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My Dumbphone: A Brief Lifestyle Manifesto

Jacquelyn Bengfort

I hate my smartphone. I do not think I am alone in this.

I became a smartphone user in--I think--2010. My first one was a Droid, with a Verizon plan that didn't limit me on data. I quickly became an addict.

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Wait. This story starts earlier. It goes back to college, at least.

Sophomore year of college, I broke my foot. I was stuck at school on a Sunday in February because it wasn't a normal school and I wasn't a normal student--it was the Naval Academy and I was a midshipman with a duty day (and a bad mood). Stomping over to one of the many gyms, pissed off about I-can't-remember-what, I missed a step and came down hard on the outside edge of my left foot.

It took almost four months for the problem to be diagnosed. The issue didn't really show up on x-rays (which I had every couple of weeks as my foot failed to heal, despite rotating assistance from crutches and a walking boot) because, if I recall all this correctly, it wasn't exactly a break--I had an unfused navicular bone, and I had actually broken the connecting tissues between the two parts of what should, in an adult female, have already been a single bone. When I wasn't using the foot, the swelling would recede and the pain would diminish. As soon as I started to walk on it unassisted, the ligament running from the navicular and up the inside of my calf would start pulling on the bone fragment again and the whole thing would flare up like the National Zoo decked out for Christmas.

Eventually, corrective surgery was completed sometime after finals and I got to spend my summer taking Film and Literature in a cast instead of running around in the mud pretending to be a Marine. But the damage was done: I had become hooked on casual gaming.

Midshipmen don't have a lot of free hours. Classes are mandatory, most meals are mandatory, there are mandatory formations and mandatory inspections and after-class sports and marching drills and lecture series, all mandatory.

Here are the things I couldn't participate in while on crutches: outdoor formations (like the big one at lunch that tourists love), intramural boxing, intramural half marathon, and Highland Dancing. This situation left gaping holes in my schedule, which I filled, not with great literature or even shitty writing, but with COLLAPSE!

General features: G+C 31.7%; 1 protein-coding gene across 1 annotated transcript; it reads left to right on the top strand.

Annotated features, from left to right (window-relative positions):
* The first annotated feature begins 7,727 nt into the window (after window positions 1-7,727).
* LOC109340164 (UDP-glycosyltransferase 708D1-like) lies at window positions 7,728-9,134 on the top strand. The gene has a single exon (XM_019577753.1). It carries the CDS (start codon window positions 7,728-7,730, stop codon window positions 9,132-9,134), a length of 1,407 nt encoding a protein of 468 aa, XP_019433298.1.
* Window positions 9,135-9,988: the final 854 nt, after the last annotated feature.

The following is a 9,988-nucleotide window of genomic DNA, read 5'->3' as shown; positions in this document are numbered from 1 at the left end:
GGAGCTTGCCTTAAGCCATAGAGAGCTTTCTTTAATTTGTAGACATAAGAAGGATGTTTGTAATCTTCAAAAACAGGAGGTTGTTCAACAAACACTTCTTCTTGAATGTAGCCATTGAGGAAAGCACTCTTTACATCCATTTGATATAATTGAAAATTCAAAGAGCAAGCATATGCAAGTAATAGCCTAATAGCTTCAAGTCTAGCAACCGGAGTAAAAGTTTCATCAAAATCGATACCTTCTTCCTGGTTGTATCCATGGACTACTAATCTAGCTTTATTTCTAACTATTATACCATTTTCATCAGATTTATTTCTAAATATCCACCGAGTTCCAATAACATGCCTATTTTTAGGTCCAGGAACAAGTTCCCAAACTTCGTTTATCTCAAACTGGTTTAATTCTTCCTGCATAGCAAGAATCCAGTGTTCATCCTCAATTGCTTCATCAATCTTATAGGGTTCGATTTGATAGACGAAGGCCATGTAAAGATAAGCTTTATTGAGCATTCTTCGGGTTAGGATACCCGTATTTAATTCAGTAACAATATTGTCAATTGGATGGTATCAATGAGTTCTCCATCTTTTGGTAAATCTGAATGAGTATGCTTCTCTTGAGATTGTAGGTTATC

I got really, really good at COLLAPSE! I got really, really good grades, too, but my gosh you should have seen me play COLLAPSE!

Five or six years later, my foot was fine but my Droid made it far too easy to waste time--on casual games, on obsessively checking email, on tweeting my thoughts to the few people who cared.

Another couple of years and I was newly home from my last deployment, a humdinger at 322 days at sea. And my husband, sweet man he is, excitedly took me to the Apple store for another even smarter phone: an iPhone. Within a few days, I suggested he write an app that would let me turn it into a dumbphone when I wanted to.

"I want to be able to toggle a switch and only make/receive calls and texts," I told him. "I think people would pay for that."

"It's not possible," he informed me. "Apple would need to make it. It would involve settings developers can't touch."

Alack alack alack.

Another couple of years passing brings us to this week. I read this scary article on Huffington Post and remembered again how gung ho I was before her birth about my kiddo never watching TV or using a dread iThing before she was two, and how lax I've gotten about these rules, and how much of my own life has been taken by Angry Birds and Words With Friends and Draw Something! and Candy Crush and, most recently, Threes.

And, it's Lent. So add in a desire to discipline myself and the existential crisis brought on when you see your child with ashes on her forehead, and realize that yes, we all really are going to die.

"And," I told my husband, "I don't want to be remembered as Jacquelyn Bengfort: Pretty Good at Twitter and a Dab Hand at A Variety of Bubble Shooters."

So here's what I'm doing: a phone diet.

If I were a stronger person and also better at getting places without explicit turn-by-turn directions, I'd give up the smartphone altogether. But I'm not, so I'm self-limiting. For me, this means putting physical space between myself and the phone. We live in a tall skinny row house, and so, for now, my phone stays out of my pocket and remains in one of a few places: on the newel post for the level I am on. On the charger in the kitchen. In the window of my office. On the mantle in the master bedroom.

It's a small change, yes. But guess what: in two days it has already paid dividends. I've spent time outside that I wouldn't have. I've read a third of a way through a (fantastic) book I've been meaning to get to for a few (ahem) years. I started writing a new story.

Maybe I won't be declared the Voice of my Generation just because I started using my mobile device slightly less. But if it comes down to it, I'm ok with being remembered as Jacquelyn Bengfort: A Decent Writer, An Ok Cook, A Fantastic Mom & Wife and Wow She Read a Lot of Books.